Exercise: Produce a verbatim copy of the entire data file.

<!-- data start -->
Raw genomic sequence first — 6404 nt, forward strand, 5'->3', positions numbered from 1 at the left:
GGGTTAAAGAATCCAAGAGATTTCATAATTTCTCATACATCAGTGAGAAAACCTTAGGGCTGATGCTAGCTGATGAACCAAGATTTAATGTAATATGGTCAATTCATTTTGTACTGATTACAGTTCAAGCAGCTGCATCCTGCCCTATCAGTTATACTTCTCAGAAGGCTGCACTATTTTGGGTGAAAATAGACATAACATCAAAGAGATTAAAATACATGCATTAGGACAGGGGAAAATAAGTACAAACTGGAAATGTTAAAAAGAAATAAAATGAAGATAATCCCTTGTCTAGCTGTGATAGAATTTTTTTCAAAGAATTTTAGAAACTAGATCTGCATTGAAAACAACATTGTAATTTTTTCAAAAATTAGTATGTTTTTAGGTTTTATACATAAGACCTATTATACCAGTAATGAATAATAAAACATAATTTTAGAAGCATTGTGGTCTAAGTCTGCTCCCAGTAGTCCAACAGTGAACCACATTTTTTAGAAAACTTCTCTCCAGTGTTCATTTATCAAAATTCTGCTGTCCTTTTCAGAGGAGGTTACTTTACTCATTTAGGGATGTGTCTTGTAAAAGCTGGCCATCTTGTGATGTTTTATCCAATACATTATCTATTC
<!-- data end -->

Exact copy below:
Raw genomic sequence first — 6404 nt, forward strand, 5'->3', positions numbered from 1 at the left:
GGGTTAAAGAATCCAAGAGATTTCATAATTTCTCATACATCAGTGAGAAAACCTTAGGGCTGATGCTAGCTGATGAACCAAGATTTAATGTAATATGGTCAATTCATTTTGTACTGATTACAGTTCAAGCAGCTGCATCCTGCCCTATCAGTTATACTTCTCAGAAGGCTGCACTATTTTGGGTGAAAATAGACATAACATCAAAGAGATTAAAATACATGCATTAGGACAGGGGAAAATAAGTACAAACTGGAAATGTTAAAAAGAAATAAAATGAAGATAATCCCTTGTCTAGCTGTGATAGAATTTTTTTCAAAGAATTTTAGAAACTAGATCTGCATTGAAAACAACATTGTAATTTTTTCAAAAATTAGTATGTTTTTAGGTTTTATACATAAGACCTATTATACCAGTAATGAATAATAAAACATAATTTTAGAAGCATTGTGGTCTAAGTCTGCTCCCAGTAGTCCAACAGTGAACCACATTTTTTAGAAAACTTCTCTCCAGTGTTCATTTATCAAAATTCTGCTGTCCTTTTCAGAGGAGGTTACTTTACTCATTTAGGGATGTGTCTTGTAAAAGCTGGCCATCTTGTGATGTTTTATCCAATACATTATCTATTC